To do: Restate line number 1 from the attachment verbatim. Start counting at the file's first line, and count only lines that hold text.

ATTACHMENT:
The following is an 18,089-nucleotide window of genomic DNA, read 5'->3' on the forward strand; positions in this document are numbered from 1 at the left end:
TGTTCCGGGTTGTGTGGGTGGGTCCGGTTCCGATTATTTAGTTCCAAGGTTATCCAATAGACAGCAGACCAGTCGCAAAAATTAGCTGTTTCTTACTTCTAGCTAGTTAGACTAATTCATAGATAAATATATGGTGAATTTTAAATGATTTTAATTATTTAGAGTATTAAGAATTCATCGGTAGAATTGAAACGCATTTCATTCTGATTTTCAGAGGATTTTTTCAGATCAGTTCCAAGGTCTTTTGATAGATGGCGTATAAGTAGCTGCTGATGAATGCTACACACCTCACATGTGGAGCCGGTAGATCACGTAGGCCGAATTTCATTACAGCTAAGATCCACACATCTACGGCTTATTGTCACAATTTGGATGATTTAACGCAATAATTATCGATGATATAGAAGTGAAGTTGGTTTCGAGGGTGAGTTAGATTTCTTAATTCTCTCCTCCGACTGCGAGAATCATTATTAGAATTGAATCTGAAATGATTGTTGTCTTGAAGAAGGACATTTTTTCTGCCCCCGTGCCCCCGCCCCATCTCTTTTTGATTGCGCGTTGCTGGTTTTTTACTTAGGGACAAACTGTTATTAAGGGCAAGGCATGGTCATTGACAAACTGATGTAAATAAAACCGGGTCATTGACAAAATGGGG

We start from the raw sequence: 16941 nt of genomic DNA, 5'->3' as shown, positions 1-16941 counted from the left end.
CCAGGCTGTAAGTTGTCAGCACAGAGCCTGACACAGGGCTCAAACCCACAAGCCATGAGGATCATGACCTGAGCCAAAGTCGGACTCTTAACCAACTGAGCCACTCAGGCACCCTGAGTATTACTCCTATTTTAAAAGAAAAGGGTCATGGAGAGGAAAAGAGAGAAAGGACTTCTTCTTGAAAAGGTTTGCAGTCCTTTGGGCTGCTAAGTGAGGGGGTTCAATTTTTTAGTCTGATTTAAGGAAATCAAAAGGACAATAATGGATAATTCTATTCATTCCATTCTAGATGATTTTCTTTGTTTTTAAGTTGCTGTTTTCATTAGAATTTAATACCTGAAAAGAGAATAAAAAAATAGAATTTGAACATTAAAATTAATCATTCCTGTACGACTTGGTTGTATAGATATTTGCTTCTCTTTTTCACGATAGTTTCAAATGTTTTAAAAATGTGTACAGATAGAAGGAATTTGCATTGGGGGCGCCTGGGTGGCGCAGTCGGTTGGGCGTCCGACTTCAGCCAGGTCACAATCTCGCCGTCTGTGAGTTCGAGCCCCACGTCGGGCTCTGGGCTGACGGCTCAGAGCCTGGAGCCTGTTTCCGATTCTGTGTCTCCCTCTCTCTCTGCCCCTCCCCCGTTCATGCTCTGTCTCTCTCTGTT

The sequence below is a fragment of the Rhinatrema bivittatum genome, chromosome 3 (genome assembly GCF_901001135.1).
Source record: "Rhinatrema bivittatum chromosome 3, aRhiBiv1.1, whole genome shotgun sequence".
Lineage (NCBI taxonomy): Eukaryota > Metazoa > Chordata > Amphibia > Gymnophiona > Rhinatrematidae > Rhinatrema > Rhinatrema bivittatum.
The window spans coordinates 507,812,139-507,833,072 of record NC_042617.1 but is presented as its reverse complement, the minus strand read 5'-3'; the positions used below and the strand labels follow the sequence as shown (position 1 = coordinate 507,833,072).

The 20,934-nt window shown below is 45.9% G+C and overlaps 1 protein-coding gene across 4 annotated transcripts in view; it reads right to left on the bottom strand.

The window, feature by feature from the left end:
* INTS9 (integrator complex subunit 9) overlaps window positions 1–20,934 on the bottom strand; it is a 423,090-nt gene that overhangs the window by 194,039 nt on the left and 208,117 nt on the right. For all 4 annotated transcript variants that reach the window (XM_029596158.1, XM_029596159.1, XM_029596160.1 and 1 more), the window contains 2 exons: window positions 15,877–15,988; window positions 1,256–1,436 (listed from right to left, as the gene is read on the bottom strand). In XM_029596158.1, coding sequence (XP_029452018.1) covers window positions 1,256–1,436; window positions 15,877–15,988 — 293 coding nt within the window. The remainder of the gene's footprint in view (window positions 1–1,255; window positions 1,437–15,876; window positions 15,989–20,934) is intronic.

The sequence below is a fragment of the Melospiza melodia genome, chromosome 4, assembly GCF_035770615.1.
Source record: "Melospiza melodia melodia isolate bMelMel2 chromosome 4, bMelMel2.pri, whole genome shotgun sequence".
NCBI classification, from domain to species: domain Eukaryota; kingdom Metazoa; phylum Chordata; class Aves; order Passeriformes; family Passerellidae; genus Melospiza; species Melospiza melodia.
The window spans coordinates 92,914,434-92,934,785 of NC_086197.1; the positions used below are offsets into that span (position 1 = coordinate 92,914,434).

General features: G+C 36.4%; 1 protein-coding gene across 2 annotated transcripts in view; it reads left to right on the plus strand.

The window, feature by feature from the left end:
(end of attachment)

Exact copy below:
The following is an 18,089-nucleotide window of genomic DNA, read 5'->3' on the forward strand; positions in this document are numbered from 1 at the left end: